Sex, grades and power in higher education in Ghana and Tanzania

Morley, Louise (2011) Sex, grades and power in higher education in Ghana and Tanzania. Cambridge Journal of Education, 41 (1). pp. 101-115. ISSN 0305-764X

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Quantitative increases tell a partial story about the quality of women's participation in higher education. Women students' reporting of sexual harassment has been noteworthy in a recent study that I directed on widening participation in higher education in Ghana and Tanzania. The hierarchical and gendered power relations within universities have naturalised a sexual contract in which some male academics consider it a right to demand sex with female students in return for grades. These practices of transactional sex involve spatial and cognitive injustice as they contribute to social pressures for women reflexively to minimise their visibility and academic performance. The construction of female sexuality as a commodity and an object of barter also produces negative female learner identities. If women fail, this is evidence of lack of academic abilities and preparedness for higher education. If they achieve, this is attributed to women's 'favoured' position in gendered academic markets. © 2011 University of Cambridge, Faculty of Education.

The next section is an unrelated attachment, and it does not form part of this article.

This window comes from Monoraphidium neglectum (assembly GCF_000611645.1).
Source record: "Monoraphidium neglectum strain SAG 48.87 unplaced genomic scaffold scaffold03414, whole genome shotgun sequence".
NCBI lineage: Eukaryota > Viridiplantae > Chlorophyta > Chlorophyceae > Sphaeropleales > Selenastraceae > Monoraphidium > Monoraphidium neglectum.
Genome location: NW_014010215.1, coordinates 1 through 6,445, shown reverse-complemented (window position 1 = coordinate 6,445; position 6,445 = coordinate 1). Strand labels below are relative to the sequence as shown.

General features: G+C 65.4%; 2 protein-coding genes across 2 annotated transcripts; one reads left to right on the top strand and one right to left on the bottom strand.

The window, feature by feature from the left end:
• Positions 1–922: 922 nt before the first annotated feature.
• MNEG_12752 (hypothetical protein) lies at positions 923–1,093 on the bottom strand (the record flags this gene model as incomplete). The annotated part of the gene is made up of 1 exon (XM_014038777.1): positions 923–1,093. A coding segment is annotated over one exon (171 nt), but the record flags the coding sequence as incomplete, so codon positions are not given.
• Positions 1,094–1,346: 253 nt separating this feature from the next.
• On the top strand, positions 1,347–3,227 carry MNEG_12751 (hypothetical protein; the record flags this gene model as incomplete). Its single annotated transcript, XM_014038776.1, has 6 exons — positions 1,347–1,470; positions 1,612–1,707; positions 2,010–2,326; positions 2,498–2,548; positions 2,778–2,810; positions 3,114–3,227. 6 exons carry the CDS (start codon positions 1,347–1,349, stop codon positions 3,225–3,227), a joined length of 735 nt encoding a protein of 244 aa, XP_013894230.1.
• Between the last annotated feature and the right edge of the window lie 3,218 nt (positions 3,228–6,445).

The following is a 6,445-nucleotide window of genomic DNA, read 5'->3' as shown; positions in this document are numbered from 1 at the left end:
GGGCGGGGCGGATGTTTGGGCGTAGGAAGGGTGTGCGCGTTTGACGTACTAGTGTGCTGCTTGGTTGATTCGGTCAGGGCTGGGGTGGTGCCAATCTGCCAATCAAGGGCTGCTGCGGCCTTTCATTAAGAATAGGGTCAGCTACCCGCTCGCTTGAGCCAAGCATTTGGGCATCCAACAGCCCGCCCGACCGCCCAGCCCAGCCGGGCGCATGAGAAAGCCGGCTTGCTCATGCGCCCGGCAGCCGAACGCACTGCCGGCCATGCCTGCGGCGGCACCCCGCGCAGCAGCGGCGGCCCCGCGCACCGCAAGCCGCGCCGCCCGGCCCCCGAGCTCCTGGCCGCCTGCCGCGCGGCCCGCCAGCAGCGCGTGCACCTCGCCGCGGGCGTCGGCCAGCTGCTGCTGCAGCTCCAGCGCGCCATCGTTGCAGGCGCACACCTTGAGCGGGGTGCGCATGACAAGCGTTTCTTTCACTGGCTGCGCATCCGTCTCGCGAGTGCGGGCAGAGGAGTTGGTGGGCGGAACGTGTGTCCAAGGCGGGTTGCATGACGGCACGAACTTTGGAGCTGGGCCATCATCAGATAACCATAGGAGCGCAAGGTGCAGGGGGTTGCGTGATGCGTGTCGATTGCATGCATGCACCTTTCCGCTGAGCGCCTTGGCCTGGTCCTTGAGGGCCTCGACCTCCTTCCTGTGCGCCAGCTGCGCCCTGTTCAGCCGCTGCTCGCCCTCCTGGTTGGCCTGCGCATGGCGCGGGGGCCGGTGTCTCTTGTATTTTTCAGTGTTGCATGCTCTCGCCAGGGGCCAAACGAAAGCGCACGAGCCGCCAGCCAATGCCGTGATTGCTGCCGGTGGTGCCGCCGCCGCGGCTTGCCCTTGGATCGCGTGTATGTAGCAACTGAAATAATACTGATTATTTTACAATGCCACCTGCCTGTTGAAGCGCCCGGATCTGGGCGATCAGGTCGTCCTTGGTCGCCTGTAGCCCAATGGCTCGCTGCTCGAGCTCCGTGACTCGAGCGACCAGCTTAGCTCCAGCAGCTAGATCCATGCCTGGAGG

Item Type: Article
Keywords: sexual harassment, higher education, Ghana, Tanzania, gender equality
Schools and Departments: School of Education and Social Work > Education
Related URLs:
Depositing User: Louise Morley
Date Deposited: 06 Feb 2012 19:23
Last Modified: 20 Nov 2013 11:10
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